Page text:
During mouse embryonic development, oocytes develop in germline cysts, formed by several rounds of cell division followed by incomplete cytokinesis. Shortly after birth, cysts break down and individual oocytes are enclosed by granulosa cells to form primordial follicles. At the same time, two-thirds of the oocytes die by apoptosis with only one-third surviving. We have previously shown that the steroid hormones, estradiol (E2), and progesterone as well as the phytoestrogen genistein can inhibit cyst breakdown and primordial follicle assembly. However, the mechanisms by which steroid hormones regulate oocyte cyst breakdown and selective oocyte survival are unknown. Here, we confirmed the expression of estrogen receptor (ER) mRNA and protein in neonatal mouse ovaries using reverse transcriptase-PCR, western blotting, and immunocytochemistry. We then used ER-specific agonists and antagonists to understand the mechanism of estrogen signaling. 4,4′,4″-(4-propyl- [1H]-pyrazole-1,3,5-triyl) trisphenol, an ERα-selective agonist, and 2,3-bis (4-hydroxyphenyl)-propionitrile, an ERβ-selective agonist, both inhibited cyst breakdown in organ culture, suggesting that E2 can signal through both the receptors to regulate cyst breakdown. ICI 182,780, an ER antagonist, completely blocked E2's action. 1,3-bis(4-hydroxyphenyl) -4-methyl-5-[4-(2-piperidinylethoxy)phenol]-1H-pyrazole dihydrochloride, an ERα-specific antagonist, fully blocked E2's effect on oocyte cyst breakdown and primordial follicle assembly and (R,R)-5,11-diethyl-5,6,11, 12-tetrahydro-2,8-chrysenediol, an ERβ-specific antagonist, partially blocked E2, further supporting the idea that both receptors are involved in estrogen signaling in neonatal oocyte development. E2 conjugated to BSA, which can only exert effects at the membrane, was able to inhibit cyst breakdown, implying that E2 could also function through a membrane-bound ER to regulate cyst breakdown.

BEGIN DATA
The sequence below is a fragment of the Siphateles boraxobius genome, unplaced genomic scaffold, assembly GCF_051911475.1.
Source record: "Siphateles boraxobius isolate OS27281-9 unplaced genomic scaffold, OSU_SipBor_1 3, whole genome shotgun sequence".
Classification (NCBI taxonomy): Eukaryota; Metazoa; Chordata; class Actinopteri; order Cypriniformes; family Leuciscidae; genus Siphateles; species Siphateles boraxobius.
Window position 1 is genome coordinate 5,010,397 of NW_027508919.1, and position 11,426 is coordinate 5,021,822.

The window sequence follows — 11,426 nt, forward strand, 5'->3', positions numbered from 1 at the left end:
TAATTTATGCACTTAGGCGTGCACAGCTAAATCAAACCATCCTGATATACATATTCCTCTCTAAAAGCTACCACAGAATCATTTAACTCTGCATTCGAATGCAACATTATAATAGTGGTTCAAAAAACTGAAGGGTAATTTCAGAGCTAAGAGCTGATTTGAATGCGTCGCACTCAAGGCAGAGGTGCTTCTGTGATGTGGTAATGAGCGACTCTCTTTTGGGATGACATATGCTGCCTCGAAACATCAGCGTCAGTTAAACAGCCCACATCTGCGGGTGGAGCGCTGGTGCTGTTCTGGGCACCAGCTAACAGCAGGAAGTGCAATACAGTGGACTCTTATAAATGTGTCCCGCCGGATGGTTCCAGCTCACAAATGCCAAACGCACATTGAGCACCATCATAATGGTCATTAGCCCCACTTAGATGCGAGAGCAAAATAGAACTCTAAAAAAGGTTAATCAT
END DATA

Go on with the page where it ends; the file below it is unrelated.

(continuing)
ASJC Scopus subject areas
- Endocrinology, Diabetes and Metabolism